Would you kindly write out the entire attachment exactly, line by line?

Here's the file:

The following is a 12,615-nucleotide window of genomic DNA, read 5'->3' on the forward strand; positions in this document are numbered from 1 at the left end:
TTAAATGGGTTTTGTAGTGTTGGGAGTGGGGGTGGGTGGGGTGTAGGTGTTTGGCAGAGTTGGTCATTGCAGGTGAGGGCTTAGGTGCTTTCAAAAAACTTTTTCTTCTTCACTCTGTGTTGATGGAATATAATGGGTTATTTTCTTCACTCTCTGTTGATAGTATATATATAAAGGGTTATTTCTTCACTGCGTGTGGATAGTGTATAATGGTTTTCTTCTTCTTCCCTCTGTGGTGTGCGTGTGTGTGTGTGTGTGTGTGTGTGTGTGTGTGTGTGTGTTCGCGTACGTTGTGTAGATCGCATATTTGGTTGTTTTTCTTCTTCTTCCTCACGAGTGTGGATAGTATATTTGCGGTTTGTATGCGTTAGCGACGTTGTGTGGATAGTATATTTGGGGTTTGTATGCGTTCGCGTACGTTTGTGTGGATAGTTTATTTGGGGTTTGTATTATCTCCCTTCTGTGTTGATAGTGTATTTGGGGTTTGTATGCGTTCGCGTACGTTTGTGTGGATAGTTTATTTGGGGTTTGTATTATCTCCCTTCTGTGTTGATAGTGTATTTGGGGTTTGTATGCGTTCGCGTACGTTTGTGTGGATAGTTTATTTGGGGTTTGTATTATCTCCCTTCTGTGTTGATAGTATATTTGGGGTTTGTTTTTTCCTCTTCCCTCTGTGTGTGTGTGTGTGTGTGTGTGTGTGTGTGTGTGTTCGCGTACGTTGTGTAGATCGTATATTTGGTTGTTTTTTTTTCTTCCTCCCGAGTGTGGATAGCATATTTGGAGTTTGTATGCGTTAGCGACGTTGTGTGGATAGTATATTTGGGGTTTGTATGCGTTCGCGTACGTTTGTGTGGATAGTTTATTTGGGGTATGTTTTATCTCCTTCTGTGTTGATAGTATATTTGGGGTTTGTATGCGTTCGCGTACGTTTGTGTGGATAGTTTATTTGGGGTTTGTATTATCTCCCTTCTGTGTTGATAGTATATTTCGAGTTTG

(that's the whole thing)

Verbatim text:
The following is a 12,615-nucleotide window of genomic DNA, read 5'->3' on the forward strand; positions in this document are numbered from 1 at the left end:
TTAAATGGGTTTTGTAGTGTTGGGAGTGGGGGTGGGTGGGGTGTAGGTGTTTGGCAGAGTTGGTCATTGCAGGTGAGGGCTTAGGTGCTTTCAAAAAACTTTTTCTTCTTCACTCTGTGTTGATGGAATATAATGGGTTATTTTCTTCACTCTCTGTTGATAGTATATATATAAAGGGTTATTTCTTCACTGCGTGTGGATAGTGTATAATGGTTTTCTTCTTCTTCCCTCTGTGGTGTGCGTGTGTGTGTGTGTGTGTGTGTGTGTGTGTGTGTGTGTGTTCGCGTACGTTGTGTAGATCGCATATTTGGTTGTTTTTCTTCTTCTTCCTCACGAGTGTGGATAGTATATTTGCGGTTTGTATGCGTTAGCGACGTTGTGTGGATAGTATATTTGGGGTTTGTATGCGTTCGCGTACGTTTGTGTGGATAGTTTATTTGGGGTTTGTATTATCTCCCTTCTGTGTTGATAGTGTATTTGGGGTTTGTATGCGTTCGCGTACGTTTGTGTGGATAGTTTATTTGGGGTTTGTATTATCTCCCTTCTGTGTTGATAGTGTATTTGGGGTTTGTATGCGTTCGCGTACGTTTGTGTGGATAGTTTATTTGGGGTTTGTATTATCTCCCTTCTGTGTTGATAGTATATTTGGGGTTTGTTTTTTCCTCTTCCCTCTGTGTGTGTGTGTGTGTGTGTGTGTGTGTGTGTGTGTTCGCGTACGTTGTGTAGATCGTATATTTGGTTGTTTTTTTTTCTTCCTCCCGAGTGTGGATAGCATATTTGGAGTTTGTATGCGTTAGCGACGTTGTGTGGATAGTATATTTGGGGTTTGTATGCGTTCGCGTACGTTTGTGTGGATAGTTTATTTGGGGTATGTTTTATCTCCTTCTGTGTTGATAGTATATTTGGGGTTTGTATGCGTTCGCGTACGTTTGTGTGGATAGTTTATTTGGGGTTTGTATTATCTCCCTTCTGTGTTGATAGTATATTTCGAGTTTG